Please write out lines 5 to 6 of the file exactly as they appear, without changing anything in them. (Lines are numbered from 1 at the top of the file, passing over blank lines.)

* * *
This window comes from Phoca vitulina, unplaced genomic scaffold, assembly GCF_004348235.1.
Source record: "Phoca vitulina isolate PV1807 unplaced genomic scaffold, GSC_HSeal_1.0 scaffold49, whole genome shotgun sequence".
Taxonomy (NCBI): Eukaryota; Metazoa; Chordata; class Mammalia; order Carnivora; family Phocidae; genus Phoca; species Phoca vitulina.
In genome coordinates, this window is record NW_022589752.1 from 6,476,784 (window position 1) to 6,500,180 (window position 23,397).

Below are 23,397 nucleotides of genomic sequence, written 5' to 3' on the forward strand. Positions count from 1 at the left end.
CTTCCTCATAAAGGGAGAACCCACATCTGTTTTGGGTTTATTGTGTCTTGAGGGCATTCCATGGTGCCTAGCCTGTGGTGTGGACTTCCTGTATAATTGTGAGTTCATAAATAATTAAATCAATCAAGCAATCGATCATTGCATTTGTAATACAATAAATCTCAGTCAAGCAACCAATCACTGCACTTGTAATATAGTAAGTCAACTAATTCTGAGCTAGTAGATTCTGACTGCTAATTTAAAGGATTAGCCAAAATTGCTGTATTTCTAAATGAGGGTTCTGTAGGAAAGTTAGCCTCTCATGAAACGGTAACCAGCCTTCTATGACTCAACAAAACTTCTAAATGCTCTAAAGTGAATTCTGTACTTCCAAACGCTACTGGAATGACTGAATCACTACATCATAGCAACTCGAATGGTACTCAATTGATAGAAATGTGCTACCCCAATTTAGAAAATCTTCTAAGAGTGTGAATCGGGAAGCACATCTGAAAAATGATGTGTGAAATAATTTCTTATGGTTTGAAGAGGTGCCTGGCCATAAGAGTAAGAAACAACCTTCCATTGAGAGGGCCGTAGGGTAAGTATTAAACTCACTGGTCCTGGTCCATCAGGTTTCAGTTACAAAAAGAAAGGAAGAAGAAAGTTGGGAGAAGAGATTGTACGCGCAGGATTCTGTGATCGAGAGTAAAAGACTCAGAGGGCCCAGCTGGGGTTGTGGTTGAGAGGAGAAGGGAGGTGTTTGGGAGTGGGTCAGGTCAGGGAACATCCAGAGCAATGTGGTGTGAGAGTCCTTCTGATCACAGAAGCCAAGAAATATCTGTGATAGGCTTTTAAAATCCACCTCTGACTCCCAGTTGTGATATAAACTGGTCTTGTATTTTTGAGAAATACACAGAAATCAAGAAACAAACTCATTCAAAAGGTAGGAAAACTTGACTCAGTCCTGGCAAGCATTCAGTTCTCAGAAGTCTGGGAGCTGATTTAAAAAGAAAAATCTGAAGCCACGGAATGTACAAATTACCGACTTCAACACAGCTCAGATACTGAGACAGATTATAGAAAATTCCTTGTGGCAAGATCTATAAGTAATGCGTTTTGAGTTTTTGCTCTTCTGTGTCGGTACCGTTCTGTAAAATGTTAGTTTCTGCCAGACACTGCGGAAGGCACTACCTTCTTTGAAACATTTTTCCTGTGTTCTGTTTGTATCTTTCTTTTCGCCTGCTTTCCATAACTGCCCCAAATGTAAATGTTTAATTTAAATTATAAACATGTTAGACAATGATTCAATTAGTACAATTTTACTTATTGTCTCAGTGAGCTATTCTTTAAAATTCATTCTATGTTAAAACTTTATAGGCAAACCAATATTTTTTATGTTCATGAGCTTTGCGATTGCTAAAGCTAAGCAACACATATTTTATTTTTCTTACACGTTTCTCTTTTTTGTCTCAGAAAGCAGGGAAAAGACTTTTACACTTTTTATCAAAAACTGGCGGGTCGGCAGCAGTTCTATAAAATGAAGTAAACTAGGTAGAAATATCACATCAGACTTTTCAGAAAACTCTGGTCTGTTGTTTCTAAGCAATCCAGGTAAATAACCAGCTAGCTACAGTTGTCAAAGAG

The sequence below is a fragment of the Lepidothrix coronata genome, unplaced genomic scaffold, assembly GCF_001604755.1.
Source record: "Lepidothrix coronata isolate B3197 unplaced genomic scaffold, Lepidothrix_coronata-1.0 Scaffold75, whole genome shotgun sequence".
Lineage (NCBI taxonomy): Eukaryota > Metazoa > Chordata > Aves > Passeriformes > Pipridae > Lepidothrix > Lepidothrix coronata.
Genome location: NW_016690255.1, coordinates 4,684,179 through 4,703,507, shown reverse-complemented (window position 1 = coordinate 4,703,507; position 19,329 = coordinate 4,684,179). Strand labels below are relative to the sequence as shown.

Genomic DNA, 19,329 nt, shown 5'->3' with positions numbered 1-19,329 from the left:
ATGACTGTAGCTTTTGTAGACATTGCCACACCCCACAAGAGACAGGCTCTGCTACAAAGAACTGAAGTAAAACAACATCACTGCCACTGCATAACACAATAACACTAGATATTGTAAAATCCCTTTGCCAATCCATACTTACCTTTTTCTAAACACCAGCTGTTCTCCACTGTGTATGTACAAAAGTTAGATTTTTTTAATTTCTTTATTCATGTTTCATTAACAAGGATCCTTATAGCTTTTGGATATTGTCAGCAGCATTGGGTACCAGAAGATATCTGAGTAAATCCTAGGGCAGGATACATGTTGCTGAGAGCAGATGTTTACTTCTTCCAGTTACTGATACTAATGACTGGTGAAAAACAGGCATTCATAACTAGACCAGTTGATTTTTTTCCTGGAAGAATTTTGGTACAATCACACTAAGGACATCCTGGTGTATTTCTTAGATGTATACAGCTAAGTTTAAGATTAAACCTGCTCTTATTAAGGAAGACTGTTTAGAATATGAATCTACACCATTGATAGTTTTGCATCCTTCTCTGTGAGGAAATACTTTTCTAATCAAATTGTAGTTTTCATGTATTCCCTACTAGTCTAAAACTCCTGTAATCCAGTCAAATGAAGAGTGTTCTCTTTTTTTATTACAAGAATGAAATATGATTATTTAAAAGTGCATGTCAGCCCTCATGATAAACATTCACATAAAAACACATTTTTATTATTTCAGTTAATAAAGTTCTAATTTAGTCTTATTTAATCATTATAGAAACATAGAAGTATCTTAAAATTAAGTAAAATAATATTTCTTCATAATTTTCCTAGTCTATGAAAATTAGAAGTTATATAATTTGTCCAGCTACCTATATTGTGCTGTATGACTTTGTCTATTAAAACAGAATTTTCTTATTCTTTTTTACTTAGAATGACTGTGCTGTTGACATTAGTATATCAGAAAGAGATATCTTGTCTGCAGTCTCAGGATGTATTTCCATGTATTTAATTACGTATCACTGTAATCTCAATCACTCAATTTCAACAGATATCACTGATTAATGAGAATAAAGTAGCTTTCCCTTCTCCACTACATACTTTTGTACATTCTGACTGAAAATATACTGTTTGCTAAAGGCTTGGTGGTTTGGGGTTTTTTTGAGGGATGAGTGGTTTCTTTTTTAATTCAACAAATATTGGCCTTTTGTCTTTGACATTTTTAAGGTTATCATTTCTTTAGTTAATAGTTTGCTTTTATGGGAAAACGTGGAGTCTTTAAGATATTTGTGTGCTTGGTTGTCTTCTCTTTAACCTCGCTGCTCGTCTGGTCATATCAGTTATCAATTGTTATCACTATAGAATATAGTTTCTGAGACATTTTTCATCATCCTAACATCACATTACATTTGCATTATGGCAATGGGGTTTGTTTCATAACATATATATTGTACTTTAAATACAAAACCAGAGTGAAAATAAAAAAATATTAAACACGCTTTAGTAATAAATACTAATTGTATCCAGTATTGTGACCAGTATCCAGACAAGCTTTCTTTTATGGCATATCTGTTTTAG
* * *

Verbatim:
Below are 23,397 nucleotides of genomic sequence, written 5' to 3' on the forward strand. Positions count from 1 at the left end.
CTTCCTCATAAAGGGAGAACCCACATCTGTTTTGGGTTTATTGTGTCTTGAGGGCATTCCATGGTGCCTAGCCTGTGGTGTGGACTTCCTGTATAATTGTGAGTTCATAAATAATTAAATCAATCAAGCAATCGATCATTGCATTTGTAATACAATAAATCTCAGTCAAGCAACCAATCACTGCACTTGTAATATAGTAAGTCAACTAATTCTGAGCTAGTAGATTCTGACTGCTAATTTAAAGGATTAGCCAAAATTGCTGTATTTCTAAATGAGGGTTCTGTAGGAAAGTTAGCCTCTCATGAAACGGTAACCAGCCTTCTATGACTCAACAAAACTTCTAAATGCTCTAAAGTGAATTCTGTACTTCCAAACGCTACTGGAATGACTGAATCACTACATCATAGCAACTCGAATGGTACTCAATTGATAGAAATGTGCTACCCCAATTTAGAAAATCTTCTAAGAGTGTGAATCGGGAAGCACATCTGAAAAATGATGTGTGAAATAATTTCTTATGGTTTGAAGAGGTGCCTGGCCATAAGAGTAAGAAACAACCTTCCATTGAGAGGGCCGTAGGGTAAGTATTAAACTCACTGGTCCTGGTCCATCAGGTTTCAGTTACAAAAAGAAAGGAAGAAGAAAGTTGGGAGAAGAGATTGTACGCGCAGGATTCTGTGATCGAGAGTAAAAGACTCAGAGGGCCCAGCTGGGGTTGTGGTTGAGAGGAGAAGGGAGGTGTTTGGGAGTGGGTCAGGTCAGGGAACATCCAGAGCAATGTGGTGTGAGAGTCCTTCTGATCACAGAAGCCAAGAAATATCTGTGATAGGCTTTTAAAATCCACCTCTGACTCCCAGTTGTGATATAAACTGGTCTTGTATTTTTGAGAAATACACAGAAATCAAGAAACAAACTCATTCAAAAGGTAGGAAAACTTGACTCAGTCCTGGCAAGCATTCAGTTCTCAGAAGTCTGGGAGCTGATTTAAAAAGAAAAATCTGAAGCCACGGAATGTACAAATTACCGACTTCAACACAGCTCAGATACTGAGACAGATTATAGAAAATTCCTTGTGGCAAGATCTATAAGTAATGCGTTTTGAGTTTTTGCTCTTCTGTGTCGGTACCGTTCTGTAAAATGTTAGTTTCTGCCAGACACTGCGGAAGGCACTACCTTCTTTGAAACATTTTTCCTGTGTTCTGTTTGTATCTTTCTTTTCGCCTGCTTTCCATAACTGCCCCAAATGTAAATGTTTAATTTAAATTATAAACATGTTAGACAATGATTCAATTAGTACAATTTTACTTATTGTCTCAGTGAGCTATTCTTTAAAATTCATTCTATGTTAAAACTTTATAGGCAAACCAATATTTTTTATGTTCATGAGCTTTGCGATTGCTAAAGCTAAGCAACACATATTTTATTTTTCTTACACGTTTCTCTTTTTTGTCTCAGAAAGCAGGGAAAAGACTTTTACACTTTTTATCAAAAACTGGCGGGTCGGCAGCAGTTCTATAAAATGAAGTAAACTAGGTAGAAATATCACATCAGACTTTTCAGAAAACTCTGGTCTGTTGTTTCTAAGCAATCCAGGTAAATAACCAGCTAGCTACAGTTGTCAAAGAG